CBS ‘This Morning’ Challenges Sochi Climate Change Hysteria

Olympians and warming alarmists cite Sochi's warm weather as evidence, ignore subtropical location.

Climate alarmists really do find the most outlandish evidence possible for global warming. This time, they are pointing to the warm weather in a subtropical region.

Since the Winter Olympics began in Sochi, Russia, broadcast networks have talked extensively about the warm weather in the region, although they have resisted warnings of climate change.

However, climate alarmists, including a group of Olympic athletes, have used the games to claim that global warming is negatively impacting winter sports. To their credit CBS’ “This Morning” actually challenged that argument in a segment discussing Sochi’s typical climate on Feb. 12.

Far from being some departure from the norm, Sochi’s weather tends to be hot and humid. The Games’ organizer compared it to “Miami” in that CBS report.

Since the Winter Olympics began Feb. 7, ABC, CBS, and NBC reported on the warm weather plaguing the games in 10 stories, but only one of them specifically challenged the claims of warming alarmists.

CBS’ Norah O’Donnell joked on Feb. 11’s “This Morning,” that “Hey, it’s warm enough there in Sochi, though. They probably could be dressed like beach volleyball players during some of those moves.”

Apparently capitalizing on the warm weather in Sochi, a group of over 100 Winter Olympians signed a petition urging countries worldwide to take action against climate change. This petition, Olympic Athletes Against Climate Change, was organized by the climate alarmist group Protect Our Winters.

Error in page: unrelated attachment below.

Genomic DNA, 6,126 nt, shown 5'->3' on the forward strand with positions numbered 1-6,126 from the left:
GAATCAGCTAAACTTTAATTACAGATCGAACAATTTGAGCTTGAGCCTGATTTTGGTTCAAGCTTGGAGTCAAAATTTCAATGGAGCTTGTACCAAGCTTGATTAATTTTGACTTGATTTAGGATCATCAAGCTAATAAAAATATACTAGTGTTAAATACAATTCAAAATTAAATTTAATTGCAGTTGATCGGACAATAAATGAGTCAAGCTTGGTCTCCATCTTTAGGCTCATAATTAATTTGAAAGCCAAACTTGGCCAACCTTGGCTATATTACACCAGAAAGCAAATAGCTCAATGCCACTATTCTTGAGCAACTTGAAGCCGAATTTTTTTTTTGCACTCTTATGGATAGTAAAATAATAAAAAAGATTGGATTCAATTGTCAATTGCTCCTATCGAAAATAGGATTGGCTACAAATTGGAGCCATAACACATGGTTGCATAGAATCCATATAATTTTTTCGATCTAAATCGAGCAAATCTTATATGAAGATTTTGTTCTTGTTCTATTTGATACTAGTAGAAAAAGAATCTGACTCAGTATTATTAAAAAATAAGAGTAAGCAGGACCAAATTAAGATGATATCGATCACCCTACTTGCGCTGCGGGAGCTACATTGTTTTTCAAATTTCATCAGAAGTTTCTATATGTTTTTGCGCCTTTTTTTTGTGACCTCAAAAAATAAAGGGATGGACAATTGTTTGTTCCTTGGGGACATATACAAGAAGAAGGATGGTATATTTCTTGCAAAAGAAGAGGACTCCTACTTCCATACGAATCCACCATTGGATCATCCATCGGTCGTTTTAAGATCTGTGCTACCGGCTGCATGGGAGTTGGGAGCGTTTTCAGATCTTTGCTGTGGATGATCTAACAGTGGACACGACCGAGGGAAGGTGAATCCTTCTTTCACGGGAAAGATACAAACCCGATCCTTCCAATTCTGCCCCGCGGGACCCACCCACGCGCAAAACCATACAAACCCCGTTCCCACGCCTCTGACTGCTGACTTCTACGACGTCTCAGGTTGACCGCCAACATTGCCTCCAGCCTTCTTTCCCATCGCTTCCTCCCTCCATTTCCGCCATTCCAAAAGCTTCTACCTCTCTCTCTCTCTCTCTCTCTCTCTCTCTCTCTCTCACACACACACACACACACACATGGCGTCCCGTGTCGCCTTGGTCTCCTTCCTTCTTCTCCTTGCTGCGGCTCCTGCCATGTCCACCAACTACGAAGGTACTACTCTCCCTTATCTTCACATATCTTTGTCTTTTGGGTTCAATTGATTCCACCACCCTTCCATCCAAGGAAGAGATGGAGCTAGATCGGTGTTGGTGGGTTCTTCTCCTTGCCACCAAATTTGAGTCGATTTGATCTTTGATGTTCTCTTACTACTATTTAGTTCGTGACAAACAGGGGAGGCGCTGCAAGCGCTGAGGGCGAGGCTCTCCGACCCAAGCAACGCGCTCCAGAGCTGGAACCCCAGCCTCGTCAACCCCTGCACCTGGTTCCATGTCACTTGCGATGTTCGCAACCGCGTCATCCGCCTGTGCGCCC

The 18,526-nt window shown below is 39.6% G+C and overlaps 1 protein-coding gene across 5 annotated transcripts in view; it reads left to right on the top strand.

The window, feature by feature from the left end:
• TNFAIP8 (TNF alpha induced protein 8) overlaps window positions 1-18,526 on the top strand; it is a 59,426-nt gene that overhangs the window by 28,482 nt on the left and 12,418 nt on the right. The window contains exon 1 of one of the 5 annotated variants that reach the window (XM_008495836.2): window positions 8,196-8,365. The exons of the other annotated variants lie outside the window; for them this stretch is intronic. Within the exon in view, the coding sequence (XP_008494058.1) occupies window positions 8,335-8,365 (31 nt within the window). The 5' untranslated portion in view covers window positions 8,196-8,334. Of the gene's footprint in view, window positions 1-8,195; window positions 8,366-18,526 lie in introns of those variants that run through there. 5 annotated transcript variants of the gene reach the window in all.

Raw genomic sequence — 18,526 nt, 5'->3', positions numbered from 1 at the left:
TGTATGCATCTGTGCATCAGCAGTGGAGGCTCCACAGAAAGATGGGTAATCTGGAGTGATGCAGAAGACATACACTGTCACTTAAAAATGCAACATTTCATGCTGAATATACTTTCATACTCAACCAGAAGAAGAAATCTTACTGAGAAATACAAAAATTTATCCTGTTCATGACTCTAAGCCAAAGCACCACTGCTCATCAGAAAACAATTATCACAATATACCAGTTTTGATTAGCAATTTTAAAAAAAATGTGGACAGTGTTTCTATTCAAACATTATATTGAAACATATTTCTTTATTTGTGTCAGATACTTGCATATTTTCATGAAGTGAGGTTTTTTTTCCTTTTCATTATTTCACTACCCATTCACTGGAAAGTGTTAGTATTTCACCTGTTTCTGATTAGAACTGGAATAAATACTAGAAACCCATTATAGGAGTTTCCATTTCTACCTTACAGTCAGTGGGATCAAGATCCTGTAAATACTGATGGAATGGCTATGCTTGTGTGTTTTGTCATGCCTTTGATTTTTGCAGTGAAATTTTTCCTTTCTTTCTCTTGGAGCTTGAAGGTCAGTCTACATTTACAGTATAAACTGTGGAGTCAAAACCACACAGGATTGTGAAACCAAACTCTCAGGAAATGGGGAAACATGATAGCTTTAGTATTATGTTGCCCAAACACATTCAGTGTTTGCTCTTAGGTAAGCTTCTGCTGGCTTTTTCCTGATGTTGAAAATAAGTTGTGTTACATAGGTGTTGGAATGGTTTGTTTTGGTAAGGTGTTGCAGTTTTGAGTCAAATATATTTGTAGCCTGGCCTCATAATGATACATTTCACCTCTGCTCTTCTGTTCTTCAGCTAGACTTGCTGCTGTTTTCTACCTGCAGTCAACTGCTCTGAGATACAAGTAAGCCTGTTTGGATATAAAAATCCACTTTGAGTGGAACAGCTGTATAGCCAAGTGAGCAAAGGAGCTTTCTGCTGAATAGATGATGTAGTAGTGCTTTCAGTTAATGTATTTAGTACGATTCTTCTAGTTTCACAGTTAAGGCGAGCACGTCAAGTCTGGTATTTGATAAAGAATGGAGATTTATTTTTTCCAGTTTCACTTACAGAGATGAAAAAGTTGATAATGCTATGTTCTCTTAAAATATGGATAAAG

While reporting on this petition, USA Today’s Wendy Koch said “Climate change has made its way to the Olympics.”

But as one CBS report pointed out, Sochi’s weather conditions may have nothing to do with climate change. Sochi is in a very warm part of Russia, alongside the Black Sea. CBS’ Mark Phillips described it as “a subtropical corner of Russia where it never snows down on the coast and where the mountain snow base can vary dramatically from year to year.”

Phillips even interviewed the Games’ chief executive, Dmitry Chernyshenko who said “For Americans probably it will be like Aspen, the Rocky Mountains, and Miami.”

In fact, the warm weather in Sochi was widely reported before the Olympics began. On Dec. 19, 2013, CNBC’s Michael McCarthy wrote about the “massive--and expensive--effort to make sure that Sochi, a subtropical beach resort along the shores of the Black Sea, has enough snow to pull off the games in the first place.” He continued, “Olympic athletes and visitors should expect a wet, winter climate more like Seattle than Squaw Valley.”

In addition, on Feb. 6, the National Journal’s Marina Koren described Sochi as having “a subtropical, humid climate with palm trees lining the streets. Temperature lows rarely dip below freezing for long periods during the winter, averaging out at about 52 degrees in the winter.” Koren also pointed out that “Many Russian leaders, including Putin, have built dachas, or vacation homes in Sochi.”

The facts do not always matter to climate alarmists. Just last November, Sen. Sheldon Whitehouse, D-Rhode Island, claimed that outdoor hockey and skiing would soon become impossible in the Northeast United States because of climate change.

— Sean Long is Staff Writer at the Media Research Center. Follow Sean Long on Twitter.